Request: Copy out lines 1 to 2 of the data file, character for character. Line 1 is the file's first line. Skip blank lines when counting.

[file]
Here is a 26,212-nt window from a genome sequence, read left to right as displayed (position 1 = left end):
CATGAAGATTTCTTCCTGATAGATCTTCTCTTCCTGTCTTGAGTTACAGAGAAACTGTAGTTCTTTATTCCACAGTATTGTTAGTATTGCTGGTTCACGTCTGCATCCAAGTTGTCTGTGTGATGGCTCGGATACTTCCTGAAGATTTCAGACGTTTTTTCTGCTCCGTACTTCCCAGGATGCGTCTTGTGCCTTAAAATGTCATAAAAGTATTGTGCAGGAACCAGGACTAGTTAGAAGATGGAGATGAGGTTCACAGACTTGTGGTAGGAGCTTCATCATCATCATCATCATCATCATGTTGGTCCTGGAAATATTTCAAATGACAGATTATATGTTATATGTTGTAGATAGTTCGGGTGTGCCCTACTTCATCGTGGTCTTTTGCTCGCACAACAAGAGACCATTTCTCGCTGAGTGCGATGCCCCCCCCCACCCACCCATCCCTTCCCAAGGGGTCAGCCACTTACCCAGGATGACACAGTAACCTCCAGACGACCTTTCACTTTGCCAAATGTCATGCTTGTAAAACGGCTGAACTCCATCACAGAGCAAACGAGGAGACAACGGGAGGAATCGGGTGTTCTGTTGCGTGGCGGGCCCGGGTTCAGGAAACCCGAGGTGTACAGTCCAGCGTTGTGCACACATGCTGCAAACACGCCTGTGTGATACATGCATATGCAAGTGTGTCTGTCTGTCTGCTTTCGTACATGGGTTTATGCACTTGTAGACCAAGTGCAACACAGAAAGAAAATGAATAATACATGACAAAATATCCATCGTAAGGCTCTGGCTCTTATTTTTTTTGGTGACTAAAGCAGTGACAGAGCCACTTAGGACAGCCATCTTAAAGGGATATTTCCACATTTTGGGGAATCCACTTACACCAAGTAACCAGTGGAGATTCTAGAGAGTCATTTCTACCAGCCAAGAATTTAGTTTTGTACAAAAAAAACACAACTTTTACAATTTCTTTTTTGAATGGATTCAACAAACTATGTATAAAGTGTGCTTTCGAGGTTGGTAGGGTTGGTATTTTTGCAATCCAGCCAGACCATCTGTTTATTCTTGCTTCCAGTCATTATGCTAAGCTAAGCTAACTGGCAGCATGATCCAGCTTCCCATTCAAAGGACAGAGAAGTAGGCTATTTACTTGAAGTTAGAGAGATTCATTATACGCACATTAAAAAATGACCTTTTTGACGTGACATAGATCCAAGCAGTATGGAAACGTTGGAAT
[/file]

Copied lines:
Here is a 26,212-nt window from a genome sequence, read left to right as displayed (position 1 = left end):
CATGAAGATTTCTTCCTGATAGATCTTCTCTTCCTGTCTTGAGTTACAGAGAAACTGTAGTTCTTTATTCCACAGTATTGTTAGTATTGCTGGTTCACGTCTGCATCCAAGTTGTCTGTGTGATGGCTCGGATACTTCCTGAAGATTTCAGACGTTTTTTCTGCTCCGTACTTCCCAGGATGCGTCTTGTGCCTTAAAATGTCATAAAAGTATTGTGCAGGAACCAGGACTAGTTAGAAGATGGAGATGAGGTTCACAGACTTGTGGTAGGAGCTTCATCATCATCATCATCATCATCATGTTGGTCCTGGAAATATTTCAAATGACAGATTATATGTTATATGTTGTAGATAGTTCGGGTGTGCCCTACTTCATCGTGGTCTTTTGCTCGCACAACAAGAGACCATTTCTCGCTGAGTGCGATGCCCCCCCCCACCCACCCATCCCTTCCCAAGGGGTCAGCCACTTACCCAGGATGACACAGTAACCTCCAGACGACCTTTCACTTTGCCAAATGTCATGCTTGTAAAACGGCTGAACTCCATCACAGAGCAAACGAGGAGACAACGGGAGGAATCGGGTGTTCTGTTGCGTGGCGGGCCCGGGTTCAGGAAACCCGAGGTGTACAGTCCAGCGTTGTGCACACATGCTGCAAACACGCCTGTGTGATACATGCATATGCAAGTGTGTCTGTCTGTCTGCTTTCGTACATGGGTTTATGCACTTGTAGACCAAGTGCAACACAGAAAGAAAATGAATAATACATGACAAAATATCCATCGTAAGGCTCTGGCTCTTATTTTTTTTGGTGACTAAAGCAGTGACAGAGCCACTTAGGACAGCCATCTTAAAGGGATATTTCCACATTTTGGGGAATCCACTTACACCAAGTAACCAGTGGAGATTCTAGAGAGTCATTTCTACCAGCCAAGAATTTAGTTTTGTACAAAAAAAACACAACTTTTACAATTTCTTTTTTGAATGGATTCAACAAACTATGTATAAAGTGTGCTTTCGAGGTTGGTAGGGTTGGTATTTTTGCAATCCAGCCAGACCATCTGTTTATTCTTGCTTCCAGTCATTATGCTAAGCTAAGCTAACTGGCAGCATGATCCAGCTTCCCATTCAAAGGACAGAGAAGTAGGCTATTTACTTGAAGTTAGAGAGATTCATTATACGCACATTAAAAAATGACCTTTTTGACGTGACATAGATCCAAGCAGTATGGAAACGTTGGAAT